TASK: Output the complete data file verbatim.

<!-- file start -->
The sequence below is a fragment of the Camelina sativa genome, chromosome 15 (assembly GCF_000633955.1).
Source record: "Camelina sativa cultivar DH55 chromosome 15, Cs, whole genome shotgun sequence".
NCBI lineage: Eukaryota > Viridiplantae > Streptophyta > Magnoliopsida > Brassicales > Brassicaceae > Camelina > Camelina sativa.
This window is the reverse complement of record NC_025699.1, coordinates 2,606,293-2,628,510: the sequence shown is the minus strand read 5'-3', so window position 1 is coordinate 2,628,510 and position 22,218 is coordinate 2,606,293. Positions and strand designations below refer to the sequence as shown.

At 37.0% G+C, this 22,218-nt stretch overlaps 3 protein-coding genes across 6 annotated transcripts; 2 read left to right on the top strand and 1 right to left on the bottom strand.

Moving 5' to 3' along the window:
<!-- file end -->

The sequence below is a fragment of the Camelina sativa genome, chromosome 15 (assembly GCF_000633955.1).
Source record: "Camelina sativa cultivar DH55 chromosome 15, Cs, whole genome shotgun sequence".
NCBI lineage: Eukaryota > Viridiplantae > Streptophyta > Magnoliopsida > Brassicales > Brassicaceae > Camelina > Camelina sativa.
This window is the reverse complement of record NC_025699.1, coordinates 2,606,293-2,628,510: the sequence shown is the minus strand read 5'-3', so window position 1 is coordinate 2,628,510 and position 22,218 is coordinate 2,606,293. Positions and strand designations below refer to the sequence as shown.

At 37.0% G+C, this 22,218-nt stretch overlaps 3 protein-coding genes across 6 annotated transcripts; 2 read left to right on the top strand and 1 right to left on the bottom strand.

Moving 5' to 3' along the window: